They all kind of got a strong customer base and expanded and grew, and so did Peters’s firm. When the initial immigrant family started their own businesses, Peter already had an in. He was in the right place at the right time.
When did you decide you wanted to get into politics?
It was slow. It started with the protests. In the early 90s,
Peter got involved with a police brutality case, and he became a mediator between the police and the community. They worked on a performance, and lots of police came out, and it really improved the relationship between the community and the police.
Three of the police were involved in this performance and community outreach because of police chiefs.
Peter decided to run for city council after this because he wanted to keep helping his community.
What was your time as an elected official like? What stood out to you, and what were you most proud of?
Peter ran on keeping the fire department in the area. The firefighters in the area before would be based out of LA County. It decided the city. The first thing Peter did was to put a voting day to let the people decide if the firefights should stay in the city limits or go father out.
The city decided to keep the firefighters in the city. And after that, Peter sends an olive branch to the fire department chief to have lunch. They just talked over lunch and worked on a way to bury the hatchet, but the chief told him he was about to retire anyway, and he was over the whole thing.
However, he did help Peter get in touch with the new president of the fire council. They did meet, and he tried to lock Peter out, but eventually, Peter won him over through humor and persistence.
SGV 3 for Peter
1 The Observatory in Monterey Park.
2 The Monterey Park Library.
3 The restaurants in Monterey Park are all good.
Monterey Park Council member Peter Chan was first elected to the City Council in 2013 and re-elected in 2017. He was the mayor three times in 2015, 2018, and 2020. Prior to his elected position, he graduated from La Salle College, Hong Kong, and received a BA in Business Administration from the University of Wisconsin. He is an accountant by profession.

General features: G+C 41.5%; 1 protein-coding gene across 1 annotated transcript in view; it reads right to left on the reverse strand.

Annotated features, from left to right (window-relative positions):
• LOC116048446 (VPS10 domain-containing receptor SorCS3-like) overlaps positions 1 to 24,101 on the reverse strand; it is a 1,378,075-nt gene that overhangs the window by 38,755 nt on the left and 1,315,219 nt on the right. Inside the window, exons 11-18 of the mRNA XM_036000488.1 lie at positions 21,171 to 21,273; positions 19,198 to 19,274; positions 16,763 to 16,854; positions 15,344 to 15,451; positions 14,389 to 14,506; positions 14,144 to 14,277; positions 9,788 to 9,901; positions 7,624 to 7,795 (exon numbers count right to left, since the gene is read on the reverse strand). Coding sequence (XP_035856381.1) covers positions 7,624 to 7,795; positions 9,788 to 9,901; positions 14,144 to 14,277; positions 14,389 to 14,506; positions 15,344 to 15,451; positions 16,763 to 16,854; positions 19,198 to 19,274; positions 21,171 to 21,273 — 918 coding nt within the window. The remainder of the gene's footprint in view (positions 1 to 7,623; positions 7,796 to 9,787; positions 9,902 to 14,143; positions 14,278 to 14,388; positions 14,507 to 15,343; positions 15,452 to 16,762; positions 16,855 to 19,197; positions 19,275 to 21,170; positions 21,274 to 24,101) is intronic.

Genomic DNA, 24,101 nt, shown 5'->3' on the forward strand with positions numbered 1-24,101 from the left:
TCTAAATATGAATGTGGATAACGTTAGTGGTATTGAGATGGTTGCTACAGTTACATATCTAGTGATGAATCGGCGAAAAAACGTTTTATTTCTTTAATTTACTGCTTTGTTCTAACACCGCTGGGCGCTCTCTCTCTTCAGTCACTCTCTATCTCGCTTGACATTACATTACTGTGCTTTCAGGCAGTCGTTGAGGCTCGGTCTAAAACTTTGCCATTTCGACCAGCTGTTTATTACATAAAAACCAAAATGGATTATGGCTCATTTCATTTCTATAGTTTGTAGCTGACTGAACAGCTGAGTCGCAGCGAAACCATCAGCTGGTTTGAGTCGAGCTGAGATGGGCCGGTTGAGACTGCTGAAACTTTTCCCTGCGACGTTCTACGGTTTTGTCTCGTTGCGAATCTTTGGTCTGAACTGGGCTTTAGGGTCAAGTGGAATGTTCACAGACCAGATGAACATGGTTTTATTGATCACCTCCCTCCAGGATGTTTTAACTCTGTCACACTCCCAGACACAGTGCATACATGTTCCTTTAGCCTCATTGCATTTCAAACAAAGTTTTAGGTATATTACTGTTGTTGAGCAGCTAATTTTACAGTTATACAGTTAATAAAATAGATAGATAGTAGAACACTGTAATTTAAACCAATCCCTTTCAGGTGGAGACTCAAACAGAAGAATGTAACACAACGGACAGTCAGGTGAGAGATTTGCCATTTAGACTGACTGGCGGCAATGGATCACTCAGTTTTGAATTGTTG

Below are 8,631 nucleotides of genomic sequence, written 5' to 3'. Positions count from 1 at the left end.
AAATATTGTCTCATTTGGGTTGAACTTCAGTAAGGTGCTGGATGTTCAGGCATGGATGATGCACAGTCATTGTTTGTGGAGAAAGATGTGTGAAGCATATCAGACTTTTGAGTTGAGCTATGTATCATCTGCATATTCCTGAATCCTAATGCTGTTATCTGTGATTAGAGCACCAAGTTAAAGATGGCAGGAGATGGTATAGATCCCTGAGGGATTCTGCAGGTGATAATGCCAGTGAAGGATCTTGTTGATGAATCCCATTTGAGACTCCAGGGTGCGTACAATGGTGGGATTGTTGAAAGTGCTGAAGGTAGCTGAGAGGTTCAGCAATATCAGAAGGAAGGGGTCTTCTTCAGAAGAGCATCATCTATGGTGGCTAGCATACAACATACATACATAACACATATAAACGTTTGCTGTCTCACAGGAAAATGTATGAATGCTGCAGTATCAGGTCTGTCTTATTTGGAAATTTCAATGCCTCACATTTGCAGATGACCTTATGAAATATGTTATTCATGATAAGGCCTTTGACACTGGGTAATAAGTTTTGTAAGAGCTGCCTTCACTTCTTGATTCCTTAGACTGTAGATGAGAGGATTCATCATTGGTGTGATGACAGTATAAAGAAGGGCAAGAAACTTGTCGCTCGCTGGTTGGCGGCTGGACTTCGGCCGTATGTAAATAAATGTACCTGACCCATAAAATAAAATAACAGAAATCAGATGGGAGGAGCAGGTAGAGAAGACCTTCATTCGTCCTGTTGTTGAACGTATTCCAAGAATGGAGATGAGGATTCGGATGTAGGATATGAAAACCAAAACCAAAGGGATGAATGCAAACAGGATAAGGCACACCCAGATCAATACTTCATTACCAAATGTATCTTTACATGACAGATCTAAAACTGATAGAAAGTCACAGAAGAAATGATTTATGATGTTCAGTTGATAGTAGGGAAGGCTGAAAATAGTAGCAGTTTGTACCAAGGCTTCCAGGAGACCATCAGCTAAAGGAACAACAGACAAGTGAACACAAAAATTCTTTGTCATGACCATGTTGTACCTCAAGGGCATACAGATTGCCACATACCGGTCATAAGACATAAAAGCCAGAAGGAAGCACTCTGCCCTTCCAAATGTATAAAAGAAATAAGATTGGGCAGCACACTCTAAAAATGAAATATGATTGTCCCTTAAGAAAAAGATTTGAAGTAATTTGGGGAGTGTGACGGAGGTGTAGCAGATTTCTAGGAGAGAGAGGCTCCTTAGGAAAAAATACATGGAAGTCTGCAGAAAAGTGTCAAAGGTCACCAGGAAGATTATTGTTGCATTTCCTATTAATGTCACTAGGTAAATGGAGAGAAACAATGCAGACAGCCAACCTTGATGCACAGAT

Hon. Chan brought unity to the city and started to make economic developments in the commercial areas. He led the efforts to fix infrastructures, such as roads, sidewalks, water mains, and many other projects to enhance the business-friendly environment. At the same time, he led the staff in City Hall to improve customer relations. Within a few years, big businesses, big shopping centers, and hotels are attracted to do business in the city. He broadened the tax base and increased the much-needed tax revenue to the city. At the same time, he improved the parks; fix the roads; planted trees, and much more in the residential area. He also worked on environmental issues. All City facilities changed the lights to LED lights. An electric charging station and a natural gas station were opened. His idea is to keep a small-town atmosphere for the residents but a vibrant commercial area for business.
Money Magazine selected Monterey Park as the “Third Best City” to live in the whole country. Also, the City was elected as the “Second Best City” to raise a family by Money Magazine in the same year while he was a mayor.
Hon. Chan is a youth advocate and is a soccer referee at American Youth Soccer Organization (AYSO) since the 1990s. He is a swimmer and hiker and loves outdoor activities. Hon. Chan is a proud US Army War College National Security Seminar 2013 participant, where he was embedded with over 300 high-ranking US Army and International military officers for national defense strategy and international affairs discussions.